Half of 60 year olds are not willing to retire but believe that their age has become a barrier to their career progression, according to research from Aviva.
The research, published today (May 16), found that out of 2020 employees surveyed, 49 per cent of those aged 60 to 64 were not willing to retire, increasing to 61 per cent for those over the age of 65.
However, the research, carried out in January 2019, found that more than a third (37 per cent) of employees aged 60-64 believe there is age discrimination in their workplace, with 19 per cent saying that younger colleagues were favoured over the older generation.
Aviva found that those who are still working in their 60s are more likely than those in their 40s and 50s to be motivated to do so because they enjoy their job, or for the social benefits of interacting with colleagues.
Attitudes to work in mid-life among those aged 45 plus
Feel they are not ready to retire
Motivated to continue working because they enjoy their job
Motivated to continue working for social interaction
Feel there is age discrimination against older workers in their organisation
Claire Turner, director of evidence at the charitable foundation Centre for Ageing Better, said: "It’s really positive that many people in their 50s and 60s want to carry on working. Good quality work can provide a sense of meaning and purpose and enable people to save more for later life.
"Older workers can bring a wealth of skills and experience that are incredibly valuable. With skills and labour shortages predicted in future, employers will need to recruit, retain and support those older workers if they want to remain competitive
"Employers must better support their older workers, eliminate age-discrimination in employment practices and deliver progression and development opportunities for everyone, regardless of age."
According to analysis of data from the Office for National Statistics by Aviva there are currently 10m workers over the age of 50 and in the next decade this population is forecast to grow to represent more than a third of all workers in the UK.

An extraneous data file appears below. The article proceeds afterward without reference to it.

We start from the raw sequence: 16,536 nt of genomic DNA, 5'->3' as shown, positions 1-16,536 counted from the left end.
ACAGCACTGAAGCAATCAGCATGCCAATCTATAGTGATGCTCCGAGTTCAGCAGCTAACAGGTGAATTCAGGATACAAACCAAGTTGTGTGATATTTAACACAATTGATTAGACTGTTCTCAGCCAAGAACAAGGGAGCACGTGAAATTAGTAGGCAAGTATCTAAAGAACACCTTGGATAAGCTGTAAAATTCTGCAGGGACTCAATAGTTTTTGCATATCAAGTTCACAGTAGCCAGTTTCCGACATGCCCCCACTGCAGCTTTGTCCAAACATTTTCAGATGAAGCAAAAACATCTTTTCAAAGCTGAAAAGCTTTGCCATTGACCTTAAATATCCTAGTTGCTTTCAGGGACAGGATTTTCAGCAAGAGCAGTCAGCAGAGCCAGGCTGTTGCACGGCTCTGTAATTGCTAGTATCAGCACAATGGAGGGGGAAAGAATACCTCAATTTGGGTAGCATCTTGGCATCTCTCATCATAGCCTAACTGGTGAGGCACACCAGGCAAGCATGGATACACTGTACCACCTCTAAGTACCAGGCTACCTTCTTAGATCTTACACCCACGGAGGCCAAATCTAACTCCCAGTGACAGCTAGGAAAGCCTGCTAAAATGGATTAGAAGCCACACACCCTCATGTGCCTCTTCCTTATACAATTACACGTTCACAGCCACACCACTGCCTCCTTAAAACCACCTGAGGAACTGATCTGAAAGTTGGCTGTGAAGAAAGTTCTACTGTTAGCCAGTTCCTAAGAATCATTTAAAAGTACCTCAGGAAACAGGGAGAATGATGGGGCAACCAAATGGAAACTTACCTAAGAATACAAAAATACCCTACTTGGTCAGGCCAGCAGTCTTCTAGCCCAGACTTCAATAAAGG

Lindsey Rix, managing director of savings and retirement at Aviva, said: "Evolving social and workplace trends mean we must all be prepared for a more fluid working life.
"The mid-life population offers invaluable skills and experience that companies are potentially missing out on. Companies need to take action – not doing so risks a punishing labour shortage in the years to come and a huge waste of talent and potential."
Andrew Pennie, head of pathways at Intelligent Pensions, said: "State pension ages have been increasing and many people approaching retirement simply haven’t saved enough.
"At the other end of the spectrum you have the younger generation who are struggling to find suitable jobs, establish a career and do the things that those benefits allow such as buying a house or starting a family.
"Businesses need to strike a balance between supporting both sets of employees, and everything in between, and that is no easy task."
At the beginning of this month Aviva launched a programme which gave its employees aged over 45 access to a free 30-minute consultation with a qualified financial adviser.